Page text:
Chris Townsend requested to rezone 2710 Dalton Pike from FAR (Forestry/Agricultural/Residential) to C-2 (General Commercial).
Herman Rush, who represented Townsend, pulled the item from consideration at the June meeting after a neighboring property owner argued against the change by citing zoning standards.
Charles Coppler, who lives on Roadway Drive, continued his argument on Tuesday against rezoning the property by arguing that based on county guidelines, runoff, setback requirements and buffering all need to be addressed before commissioners can approve the request.
The property is located on Roadway Drive S.E. and Lynn Drive S.E., where they intersect with Dalton Pike S.E. and Broomfield Road S.E. Coppler said based on a 1983 survey, the property line between the adjoining properties is 152 feet long and that is the widest part of the property.
He said based on county codes, the setbacks for corner lots should be 50 feet on all sides. There is only 50 feet that is useable.
Townsend requested changing a .85-acre parcel for building a convenience store or gas station. The current use of the property was listed as a dilapidated house. Based on the land use plan, which shows it suitable for commercial property, Bradley County Planner Bentley Thomas recommended the commission approve the request.
He said the function of the planning commission is not to determine if zoning requirements can be met, but to approve or deny the zoning request. It would be up to the county engineer and building inspectors to ensure the convenience store fits on the property.
The request was approved by a vote of 6-1. Mike Graves voted against approval.
The commission recommended rezoning .9 acres at 3701 Bowman Circle Drive from R-1 (Rural Residential) to C-2. Former Planning Commissioner Tony Young represented the property owner. He said the lot is about a quarter mile south of Walmart.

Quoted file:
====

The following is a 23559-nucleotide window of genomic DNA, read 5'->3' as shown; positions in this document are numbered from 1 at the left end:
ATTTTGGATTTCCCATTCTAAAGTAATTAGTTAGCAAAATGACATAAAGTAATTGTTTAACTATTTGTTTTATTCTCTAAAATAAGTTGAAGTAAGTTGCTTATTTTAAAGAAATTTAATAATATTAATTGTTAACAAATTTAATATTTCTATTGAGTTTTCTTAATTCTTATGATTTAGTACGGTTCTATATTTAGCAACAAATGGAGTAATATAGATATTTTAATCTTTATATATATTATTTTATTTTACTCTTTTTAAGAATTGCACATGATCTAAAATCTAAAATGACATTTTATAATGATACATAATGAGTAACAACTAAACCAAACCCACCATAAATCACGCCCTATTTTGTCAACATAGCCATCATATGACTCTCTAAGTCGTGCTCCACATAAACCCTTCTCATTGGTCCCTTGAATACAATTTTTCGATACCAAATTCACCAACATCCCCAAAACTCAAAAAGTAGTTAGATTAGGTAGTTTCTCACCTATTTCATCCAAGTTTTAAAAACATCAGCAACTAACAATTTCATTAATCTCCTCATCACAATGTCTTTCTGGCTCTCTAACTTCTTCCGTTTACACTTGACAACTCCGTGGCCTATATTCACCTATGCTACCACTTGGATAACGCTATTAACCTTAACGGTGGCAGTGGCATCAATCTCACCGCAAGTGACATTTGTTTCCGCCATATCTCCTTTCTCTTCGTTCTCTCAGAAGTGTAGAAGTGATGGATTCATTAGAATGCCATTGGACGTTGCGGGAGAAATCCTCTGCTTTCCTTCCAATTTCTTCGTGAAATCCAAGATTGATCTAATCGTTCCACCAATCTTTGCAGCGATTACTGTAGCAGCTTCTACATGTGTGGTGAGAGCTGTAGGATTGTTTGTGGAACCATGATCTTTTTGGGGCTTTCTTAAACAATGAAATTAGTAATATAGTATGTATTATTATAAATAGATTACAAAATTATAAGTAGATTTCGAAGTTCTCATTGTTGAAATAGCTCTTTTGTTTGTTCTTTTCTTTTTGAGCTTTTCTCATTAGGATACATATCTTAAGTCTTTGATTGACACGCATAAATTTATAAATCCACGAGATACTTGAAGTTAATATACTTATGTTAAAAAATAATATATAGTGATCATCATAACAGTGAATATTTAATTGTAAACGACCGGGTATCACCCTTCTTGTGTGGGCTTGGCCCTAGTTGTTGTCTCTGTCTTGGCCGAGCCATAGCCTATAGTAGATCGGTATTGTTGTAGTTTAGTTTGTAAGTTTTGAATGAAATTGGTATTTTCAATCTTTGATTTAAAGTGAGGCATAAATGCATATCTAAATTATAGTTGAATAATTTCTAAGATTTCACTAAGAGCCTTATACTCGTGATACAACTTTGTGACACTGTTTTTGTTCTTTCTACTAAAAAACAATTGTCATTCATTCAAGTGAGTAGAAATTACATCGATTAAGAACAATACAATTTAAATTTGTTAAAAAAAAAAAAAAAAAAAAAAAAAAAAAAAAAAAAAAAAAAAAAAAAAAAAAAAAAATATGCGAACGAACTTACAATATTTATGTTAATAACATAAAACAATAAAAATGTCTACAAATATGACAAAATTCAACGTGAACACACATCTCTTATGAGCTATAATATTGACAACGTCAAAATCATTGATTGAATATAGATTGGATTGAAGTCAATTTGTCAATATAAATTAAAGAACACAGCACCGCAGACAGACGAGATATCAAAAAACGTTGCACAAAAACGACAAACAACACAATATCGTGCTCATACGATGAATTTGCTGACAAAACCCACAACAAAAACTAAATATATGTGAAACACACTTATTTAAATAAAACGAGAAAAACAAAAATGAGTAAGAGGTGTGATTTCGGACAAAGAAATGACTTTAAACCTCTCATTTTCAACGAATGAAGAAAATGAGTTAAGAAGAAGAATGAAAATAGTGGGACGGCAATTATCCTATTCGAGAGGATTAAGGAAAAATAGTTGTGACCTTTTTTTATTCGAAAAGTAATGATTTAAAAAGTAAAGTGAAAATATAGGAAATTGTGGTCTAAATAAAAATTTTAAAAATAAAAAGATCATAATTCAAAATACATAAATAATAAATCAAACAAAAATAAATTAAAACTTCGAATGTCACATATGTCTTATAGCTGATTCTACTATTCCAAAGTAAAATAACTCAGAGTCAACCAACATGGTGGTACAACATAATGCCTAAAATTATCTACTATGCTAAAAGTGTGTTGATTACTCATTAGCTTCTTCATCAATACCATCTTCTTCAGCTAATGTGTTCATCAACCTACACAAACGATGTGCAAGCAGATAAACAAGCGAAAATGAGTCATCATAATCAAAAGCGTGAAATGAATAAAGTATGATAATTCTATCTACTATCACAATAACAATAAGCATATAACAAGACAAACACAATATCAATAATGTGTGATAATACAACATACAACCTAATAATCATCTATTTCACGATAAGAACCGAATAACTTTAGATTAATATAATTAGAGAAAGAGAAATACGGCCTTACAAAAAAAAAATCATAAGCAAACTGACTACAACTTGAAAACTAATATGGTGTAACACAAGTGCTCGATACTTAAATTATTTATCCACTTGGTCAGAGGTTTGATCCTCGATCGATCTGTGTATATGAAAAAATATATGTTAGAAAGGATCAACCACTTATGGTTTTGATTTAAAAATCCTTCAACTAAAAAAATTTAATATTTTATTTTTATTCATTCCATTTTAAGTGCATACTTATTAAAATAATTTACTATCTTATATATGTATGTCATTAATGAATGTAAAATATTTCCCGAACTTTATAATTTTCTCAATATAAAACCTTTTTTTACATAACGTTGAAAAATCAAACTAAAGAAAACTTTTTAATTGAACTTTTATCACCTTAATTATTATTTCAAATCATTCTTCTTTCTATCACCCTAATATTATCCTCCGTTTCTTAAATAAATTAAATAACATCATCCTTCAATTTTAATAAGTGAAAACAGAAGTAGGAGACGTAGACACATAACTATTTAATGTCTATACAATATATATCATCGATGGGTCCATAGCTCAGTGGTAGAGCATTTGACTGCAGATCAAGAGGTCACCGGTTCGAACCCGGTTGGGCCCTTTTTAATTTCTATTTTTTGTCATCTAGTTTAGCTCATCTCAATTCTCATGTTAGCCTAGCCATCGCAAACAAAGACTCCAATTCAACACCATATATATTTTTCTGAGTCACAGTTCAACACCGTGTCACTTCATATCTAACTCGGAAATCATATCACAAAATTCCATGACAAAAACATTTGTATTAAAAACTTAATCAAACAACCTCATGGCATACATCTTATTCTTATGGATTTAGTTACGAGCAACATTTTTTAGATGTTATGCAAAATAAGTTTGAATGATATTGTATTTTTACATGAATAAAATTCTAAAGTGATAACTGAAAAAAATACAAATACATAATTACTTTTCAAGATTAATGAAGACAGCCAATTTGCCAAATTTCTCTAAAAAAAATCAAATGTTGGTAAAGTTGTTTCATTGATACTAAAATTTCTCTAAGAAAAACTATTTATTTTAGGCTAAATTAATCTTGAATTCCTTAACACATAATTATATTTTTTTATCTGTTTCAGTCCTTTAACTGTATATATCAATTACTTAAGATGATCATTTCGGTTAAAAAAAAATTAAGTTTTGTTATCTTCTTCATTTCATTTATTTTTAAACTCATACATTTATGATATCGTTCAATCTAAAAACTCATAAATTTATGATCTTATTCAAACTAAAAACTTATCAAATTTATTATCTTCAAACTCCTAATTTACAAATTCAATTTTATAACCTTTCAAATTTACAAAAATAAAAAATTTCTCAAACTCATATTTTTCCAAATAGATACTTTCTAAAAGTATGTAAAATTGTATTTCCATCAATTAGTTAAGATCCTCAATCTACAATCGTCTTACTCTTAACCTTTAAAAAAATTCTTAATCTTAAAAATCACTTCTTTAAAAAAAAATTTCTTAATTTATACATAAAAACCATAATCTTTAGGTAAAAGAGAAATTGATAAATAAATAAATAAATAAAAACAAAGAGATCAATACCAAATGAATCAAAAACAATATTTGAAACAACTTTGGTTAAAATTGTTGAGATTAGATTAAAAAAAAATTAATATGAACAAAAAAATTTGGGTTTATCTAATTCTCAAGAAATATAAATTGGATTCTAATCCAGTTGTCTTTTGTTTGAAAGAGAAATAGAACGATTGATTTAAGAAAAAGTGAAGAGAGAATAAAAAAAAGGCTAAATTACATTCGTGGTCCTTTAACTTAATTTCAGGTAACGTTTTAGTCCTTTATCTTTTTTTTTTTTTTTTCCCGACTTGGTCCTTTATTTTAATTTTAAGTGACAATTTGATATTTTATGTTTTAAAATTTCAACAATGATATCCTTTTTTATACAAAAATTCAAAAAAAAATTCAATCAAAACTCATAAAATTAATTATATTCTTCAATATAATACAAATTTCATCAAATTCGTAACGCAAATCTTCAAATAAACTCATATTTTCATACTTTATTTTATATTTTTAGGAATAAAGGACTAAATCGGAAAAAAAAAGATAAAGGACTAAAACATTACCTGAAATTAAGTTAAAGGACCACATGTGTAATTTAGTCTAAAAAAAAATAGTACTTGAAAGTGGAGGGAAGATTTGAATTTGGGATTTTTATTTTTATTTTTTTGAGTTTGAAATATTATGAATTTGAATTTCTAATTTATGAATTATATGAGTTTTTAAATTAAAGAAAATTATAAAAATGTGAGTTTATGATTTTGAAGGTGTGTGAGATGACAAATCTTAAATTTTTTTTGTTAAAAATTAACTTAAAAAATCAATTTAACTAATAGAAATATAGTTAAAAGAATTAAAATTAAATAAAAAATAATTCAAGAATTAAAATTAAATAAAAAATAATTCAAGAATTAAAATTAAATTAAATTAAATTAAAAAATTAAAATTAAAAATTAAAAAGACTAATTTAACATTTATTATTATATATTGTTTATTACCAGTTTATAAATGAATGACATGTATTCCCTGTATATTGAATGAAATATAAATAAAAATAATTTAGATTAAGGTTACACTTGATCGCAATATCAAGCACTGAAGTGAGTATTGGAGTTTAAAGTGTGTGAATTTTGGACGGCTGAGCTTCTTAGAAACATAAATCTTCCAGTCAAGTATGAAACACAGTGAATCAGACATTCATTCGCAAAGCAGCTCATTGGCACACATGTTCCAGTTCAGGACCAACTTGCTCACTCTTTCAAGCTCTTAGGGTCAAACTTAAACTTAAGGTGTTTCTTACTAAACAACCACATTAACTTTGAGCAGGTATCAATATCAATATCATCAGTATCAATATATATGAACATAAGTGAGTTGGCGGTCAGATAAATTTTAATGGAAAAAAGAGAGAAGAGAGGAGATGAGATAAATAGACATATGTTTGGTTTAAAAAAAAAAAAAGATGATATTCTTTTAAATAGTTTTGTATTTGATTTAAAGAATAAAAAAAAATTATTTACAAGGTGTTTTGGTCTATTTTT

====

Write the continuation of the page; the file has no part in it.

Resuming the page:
A permitted use review requested by Bart Bain at 349 New Hope Road was tabled because there was no one present at the meeting. Bain intends to open a veterinary clinic.
Commissioners approved abandoning a lot line so Thompson Springs Baptist Church could rebuild. The sanctuary at Thompson Springs Baptist Church was destroyed by fire in November 2009. The church was built in 1932.
Although the church owns two parcels on which they intend to rebuild the church, each property has its own deed. The building inspector would not issue a building permit because of the property line.
Matt Carlson, president of Habitat for Humanity of Cleveland, asked for reapproval of a plat for a 30-home subdivision on South Lee Highway. The original approval expired in June and installation of the infrastructure was delayed by weather. In order to meet the requirements of a $160,000 grant from the Department of Housing and Urban Development, at least four homes must be built and occupied by Dec. 31. The request was approved.